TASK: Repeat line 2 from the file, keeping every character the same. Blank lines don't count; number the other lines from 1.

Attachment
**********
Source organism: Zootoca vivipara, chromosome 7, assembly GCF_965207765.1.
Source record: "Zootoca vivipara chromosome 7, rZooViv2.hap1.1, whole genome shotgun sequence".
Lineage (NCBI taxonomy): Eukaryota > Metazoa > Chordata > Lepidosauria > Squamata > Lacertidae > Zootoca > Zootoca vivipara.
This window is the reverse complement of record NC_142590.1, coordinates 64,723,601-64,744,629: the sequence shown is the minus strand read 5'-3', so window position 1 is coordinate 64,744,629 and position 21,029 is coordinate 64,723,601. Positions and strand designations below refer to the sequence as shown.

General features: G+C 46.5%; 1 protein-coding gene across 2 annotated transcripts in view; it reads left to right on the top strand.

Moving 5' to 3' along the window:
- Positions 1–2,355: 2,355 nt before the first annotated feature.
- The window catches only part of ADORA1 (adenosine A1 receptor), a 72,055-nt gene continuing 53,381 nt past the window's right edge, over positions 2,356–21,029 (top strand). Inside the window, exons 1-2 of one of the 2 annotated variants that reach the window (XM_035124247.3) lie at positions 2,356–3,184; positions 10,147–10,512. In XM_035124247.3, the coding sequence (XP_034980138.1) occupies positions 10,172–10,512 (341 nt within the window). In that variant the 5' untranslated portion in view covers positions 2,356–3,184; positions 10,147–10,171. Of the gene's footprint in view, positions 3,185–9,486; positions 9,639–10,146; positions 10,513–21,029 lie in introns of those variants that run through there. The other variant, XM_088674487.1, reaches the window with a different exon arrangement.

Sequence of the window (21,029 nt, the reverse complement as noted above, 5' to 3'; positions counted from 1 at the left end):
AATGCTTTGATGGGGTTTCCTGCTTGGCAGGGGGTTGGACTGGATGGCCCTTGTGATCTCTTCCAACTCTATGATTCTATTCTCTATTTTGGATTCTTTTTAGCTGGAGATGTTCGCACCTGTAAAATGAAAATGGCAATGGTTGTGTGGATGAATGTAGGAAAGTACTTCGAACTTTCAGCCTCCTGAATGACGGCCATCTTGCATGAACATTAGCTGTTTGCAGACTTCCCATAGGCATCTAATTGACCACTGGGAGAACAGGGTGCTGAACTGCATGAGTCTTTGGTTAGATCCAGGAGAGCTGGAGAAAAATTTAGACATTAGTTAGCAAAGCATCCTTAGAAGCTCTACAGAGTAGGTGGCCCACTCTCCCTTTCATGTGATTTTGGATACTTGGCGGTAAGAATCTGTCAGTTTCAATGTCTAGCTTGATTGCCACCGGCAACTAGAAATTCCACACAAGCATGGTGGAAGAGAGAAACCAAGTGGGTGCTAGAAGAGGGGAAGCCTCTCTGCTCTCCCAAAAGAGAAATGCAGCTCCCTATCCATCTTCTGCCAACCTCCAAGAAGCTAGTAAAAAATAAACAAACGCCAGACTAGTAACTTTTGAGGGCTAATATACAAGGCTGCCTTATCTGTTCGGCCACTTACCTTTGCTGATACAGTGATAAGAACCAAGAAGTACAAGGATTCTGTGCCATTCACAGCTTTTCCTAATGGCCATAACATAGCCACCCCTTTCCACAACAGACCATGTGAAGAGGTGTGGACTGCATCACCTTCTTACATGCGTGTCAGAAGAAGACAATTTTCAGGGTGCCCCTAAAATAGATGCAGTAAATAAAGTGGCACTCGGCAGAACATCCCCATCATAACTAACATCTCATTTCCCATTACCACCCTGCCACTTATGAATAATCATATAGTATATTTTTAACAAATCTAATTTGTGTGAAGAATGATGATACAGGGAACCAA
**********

Source record: "Zootoca vivipara chromosome 7, rZooViv2.hap1.1, whole genome shotgun sequence".